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Nigeria’s economy grows by 4.03% in Q3, 2021

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Nigeria’s economy grows by 4.03% in Q3, 2021

The Statistician-General of the Federation and Head of the National Bureau of Statistics, MR SIMON HARRY, has declared that the nation’s economy grew by 4.03 percent in the Third Quarter of 2021. The announcement was made on Thursday in Abuja at a media conference on the present state of the nation’s Gross Domestic Product (GDP).

Harry explained that the negative GDP figures recorded in 2020 as a result of the COVID-19 pandemic had serious base effects on the GDP figures for quarters two and three of 2021. He stated that the improvement being seen in the output growth over the last four quarters depicts steady progress made in stemming the Covid-19 pandemic and the associated negative impact on livelihood, well-being, and the economy.

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It was reported that GDP helps to determine the structure and dynamics of an economy, which by implication measures the performance of the economy within a given period of time.

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Finance

Transportation, Panacea For Realising AfCFTA Objectives – Amaechi

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Transportation, Panacea For Realising AfCFTA Objectives - Amaechi

Nigeria’s minister of transportation, Rotimi Amaechi, says that investment in transportation infrastructure is key to realising the major objectives of the African continental free trade area.

Amaechi, stated this at the international conference on the role of transportation in the implementation of AFCFTA, organised by the national institute of transport technology, NITT in Abuja, the nation’s capital.

According to him, transportation is essential for economic and social development as it provides vital links between centres of production and distribution.

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The minister noted that the sector was critical in implementing trade facilitation, enhancing regional integration and key to every other AFCFTA protocol.

While reiterating the commitment of president Muhammadu Buhari’s led administration towards providing an efficient transport system in the country, Amaechi said the government was embarking on huge transport infrastructure investment across the country.

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FG Launches Portal for Sale of 5,000 Housing Units

Public Transport Owners Lose N200bn To Inter-state Travel Ban

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Finance

CBN Defends Naira with $2.1bn to Halt Further Depreciation

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CBN Defends Naira with $2.1bn to Halt Further Depreciation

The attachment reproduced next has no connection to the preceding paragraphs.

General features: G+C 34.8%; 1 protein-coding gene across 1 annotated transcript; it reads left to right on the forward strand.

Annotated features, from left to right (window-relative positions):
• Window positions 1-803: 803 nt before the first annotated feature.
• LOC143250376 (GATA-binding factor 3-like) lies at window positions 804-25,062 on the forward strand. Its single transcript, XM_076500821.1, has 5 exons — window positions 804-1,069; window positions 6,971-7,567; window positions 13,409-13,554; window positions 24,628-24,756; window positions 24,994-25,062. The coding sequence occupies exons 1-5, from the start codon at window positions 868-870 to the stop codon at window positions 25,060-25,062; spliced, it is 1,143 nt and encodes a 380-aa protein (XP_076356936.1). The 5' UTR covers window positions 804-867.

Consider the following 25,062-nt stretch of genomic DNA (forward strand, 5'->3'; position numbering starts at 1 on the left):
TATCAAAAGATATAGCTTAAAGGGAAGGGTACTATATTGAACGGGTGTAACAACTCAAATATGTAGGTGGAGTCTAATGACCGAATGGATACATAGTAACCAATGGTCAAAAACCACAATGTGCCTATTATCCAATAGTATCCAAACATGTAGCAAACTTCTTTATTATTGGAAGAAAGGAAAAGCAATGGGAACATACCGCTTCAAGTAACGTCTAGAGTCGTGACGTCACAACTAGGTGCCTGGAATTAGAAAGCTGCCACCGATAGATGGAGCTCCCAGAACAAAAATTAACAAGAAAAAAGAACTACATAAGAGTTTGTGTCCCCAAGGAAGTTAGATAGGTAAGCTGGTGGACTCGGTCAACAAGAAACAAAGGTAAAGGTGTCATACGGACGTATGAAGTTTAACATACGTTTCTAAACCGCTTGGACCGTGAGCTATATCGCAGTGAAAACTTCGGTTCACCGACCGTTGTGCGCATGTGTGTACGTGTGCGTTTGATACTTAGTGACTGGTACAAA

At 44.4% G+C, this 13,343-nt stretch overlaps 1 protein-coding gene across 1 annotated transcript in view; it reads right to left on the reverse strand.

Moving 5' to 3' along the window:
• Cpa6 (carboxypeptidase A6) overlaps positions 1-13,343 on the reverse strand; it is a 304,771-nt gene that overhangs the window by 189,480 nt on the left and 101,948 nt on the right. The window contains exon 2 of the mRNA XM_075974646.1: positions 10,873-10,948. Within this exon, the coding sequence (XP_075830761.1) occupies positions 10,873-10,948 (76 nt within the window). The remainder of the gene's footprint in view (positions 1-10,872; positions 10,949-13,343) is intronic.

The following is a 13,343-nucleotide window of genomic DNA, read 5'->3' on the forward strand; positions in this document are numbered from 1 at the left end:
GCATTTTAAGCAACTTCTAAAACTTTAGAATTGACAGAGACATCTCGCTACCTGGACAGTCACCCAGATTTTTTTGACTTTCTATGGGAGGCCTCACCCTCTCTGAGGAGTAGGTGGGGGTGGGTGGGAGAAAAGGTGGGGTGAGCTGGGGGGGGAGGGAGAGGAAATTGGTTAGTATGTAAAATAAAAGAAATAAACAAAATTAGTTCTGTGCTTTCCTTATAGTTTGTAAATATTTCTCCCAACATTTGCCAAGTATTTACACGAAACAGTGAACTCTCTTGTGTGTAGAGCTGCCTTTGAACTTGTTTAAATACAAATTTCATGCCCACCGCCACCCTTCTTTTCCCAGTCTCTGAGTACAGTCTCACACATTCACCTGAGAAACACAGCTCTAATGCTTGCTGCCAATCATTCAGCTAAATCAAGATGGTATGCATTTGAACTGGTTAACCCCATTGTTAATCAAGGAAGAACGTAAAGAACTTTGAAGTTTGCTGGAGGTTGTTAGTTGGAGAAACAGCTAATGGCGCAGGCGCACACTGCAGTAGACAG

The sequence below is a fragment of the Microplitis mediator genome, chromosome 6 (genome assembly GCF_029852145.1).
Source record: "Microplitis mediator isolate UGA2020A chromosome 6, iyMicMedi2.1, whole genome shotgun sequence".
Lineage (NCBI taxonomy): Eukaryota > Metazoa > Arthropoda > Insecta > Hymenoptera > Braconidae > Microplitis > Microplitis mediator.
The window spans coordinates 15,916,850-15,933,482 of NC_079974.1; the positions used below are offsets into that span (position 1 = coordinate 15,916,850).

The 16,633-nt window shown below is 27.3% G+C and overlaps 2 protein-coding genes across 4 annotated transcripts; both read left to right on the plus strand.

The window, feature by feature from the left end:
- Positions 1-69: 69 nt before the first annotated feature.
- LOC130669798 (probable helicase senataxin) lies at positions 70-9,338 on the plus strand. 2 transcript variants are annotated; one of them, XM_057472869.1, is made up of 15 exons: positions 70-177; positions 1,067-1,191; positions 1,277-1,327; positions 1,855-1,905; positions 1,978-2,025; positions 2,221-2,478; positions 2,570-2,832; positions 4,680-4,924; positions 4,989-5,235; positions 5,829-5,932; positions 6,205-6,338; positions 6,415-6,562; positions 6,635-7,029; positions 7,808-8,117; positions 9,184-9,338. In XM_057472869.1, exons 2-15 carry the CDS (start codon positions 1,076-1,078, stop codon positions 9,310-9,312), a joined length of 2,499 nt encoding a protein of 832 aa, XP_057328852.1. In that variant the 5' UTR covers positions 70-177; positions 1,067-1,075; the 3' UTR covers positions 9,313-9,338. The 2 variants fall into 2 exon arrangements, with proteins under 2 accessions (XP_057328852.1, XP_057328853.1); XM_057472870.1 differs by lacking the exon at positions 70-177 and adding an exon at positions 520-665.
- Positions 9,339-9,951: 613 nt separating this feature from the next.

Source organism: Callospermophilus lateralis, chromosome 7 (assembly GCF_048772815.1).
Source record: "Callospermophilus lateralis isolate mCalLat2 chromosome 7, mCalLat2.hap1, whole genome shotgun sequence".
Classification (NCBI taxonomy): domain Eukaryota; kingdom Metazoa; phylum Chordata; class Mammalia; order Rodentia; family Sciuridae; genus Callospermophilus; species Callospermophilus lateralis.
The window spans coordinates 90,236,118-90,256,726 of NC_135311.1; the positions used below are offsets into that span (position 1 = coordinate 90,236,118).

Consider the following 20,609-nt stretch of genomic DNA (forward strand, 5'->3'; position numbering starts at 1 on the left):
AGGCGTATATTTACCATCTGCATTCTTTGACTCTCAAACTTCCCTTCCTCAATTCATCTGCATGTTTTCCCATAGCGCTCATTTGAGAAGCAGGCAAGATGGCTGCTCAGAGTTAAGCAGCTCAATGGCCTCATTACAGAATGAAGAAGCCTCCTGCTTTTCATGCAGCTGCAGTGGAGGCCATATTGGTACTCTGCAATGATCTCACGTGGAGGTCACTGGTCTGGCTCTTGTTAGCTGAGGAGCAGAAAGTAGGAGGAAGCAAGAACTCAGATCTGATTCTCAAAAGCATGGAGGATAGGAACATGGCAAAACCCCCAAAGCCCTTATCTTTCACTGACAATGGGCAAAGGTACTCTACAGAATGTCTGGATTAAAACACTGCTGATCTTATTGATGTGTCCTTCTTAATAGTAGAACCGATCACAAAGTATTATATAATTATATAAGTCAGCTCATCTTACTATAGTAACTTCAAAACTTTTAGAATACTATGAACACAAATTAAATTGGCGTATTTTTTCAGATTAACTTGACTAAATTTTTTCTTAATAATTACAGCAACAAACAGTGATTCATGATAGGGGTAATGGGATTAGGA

In an effort to keep the Naira from crashing further the Central Bank of Nigeria (CBN) pumped $2.1 billion to the Investors and Exporters (I&E) window of the foreign exchange market in the first seven months of 2021.

The amount was an increased by 238 percent when compared with the $621.1 million injected to defend it in the same window in in the corresponding period of 2020 (7mths-2020). It also represented a 47 percent increase when compared with the $1.43 billion injected in the first 7 months of 2019.

According to CBN data, the highest amount injected this year was $474.65 million in April while the lowest amount of $195.91 million was recorded in June. While the intervention helped keep Naira hovering around N412 to 414, it came at a cost of depleting reserves that was replenished with debts.

It will be recalled that last month, Vice President Yemi Osinbajo called on the Central Bank of Nigeria to allow market forces control the exchange rate. Although CBN had adopted the flexible I & E window as its official exchange rate, it remained the single source of dollar supply thereby having a significant influence on how the market turns out daily.

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World Bank Says Nigeria’s Exchange Rate Strategy Discourages Investors, Increases Inflation

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World Bank Says Nigeria’s Exchange Rate Strategy Discourages Investors, Increases Inflation

The World Bank has stated that the Central Bank of Nigeria’s exchange rate management policies continue to discourage investment and fuel inflation.

This was disclosed by the World Bank in the November 2021 edition of its Nigeria Development Update tagged “Time for Business Unusual”.

The World Bank said the whole of Nigeria’s debt burden remains manageable for the time being, maintaining sustainable debt dynamics will require curbing the use of CBN financing for the deficit and addressing fiscal pressures to break the cycle of low growth and rising public debt.

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The primary macroeconomic challenges disturbing growth, according to the World Bank, are issues around the predictability and credibility of exchange-rate management, as well as an insufficient supply of foreign exchange (FX).

The report stated, “The government’s exchange rate management policies continue to discourage investment and fuel inflation. Exchange rate stability is a key CBN policy objective, and to preserve its external reserves the CBN continues to manage FX demand and limit the supply of FX to the market.”

The World Bank stated that the Nigerian central bank’s exchange rate cannot handle external shocks to the economy, as exchange-rate management emerges as one of the key drivers of inflation.

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World Bank Approves $11.5bn Pandemic Response for Nigeria, Others

World Bank to Finance Extra COVID-19 Jabs for Poorer Nations

 

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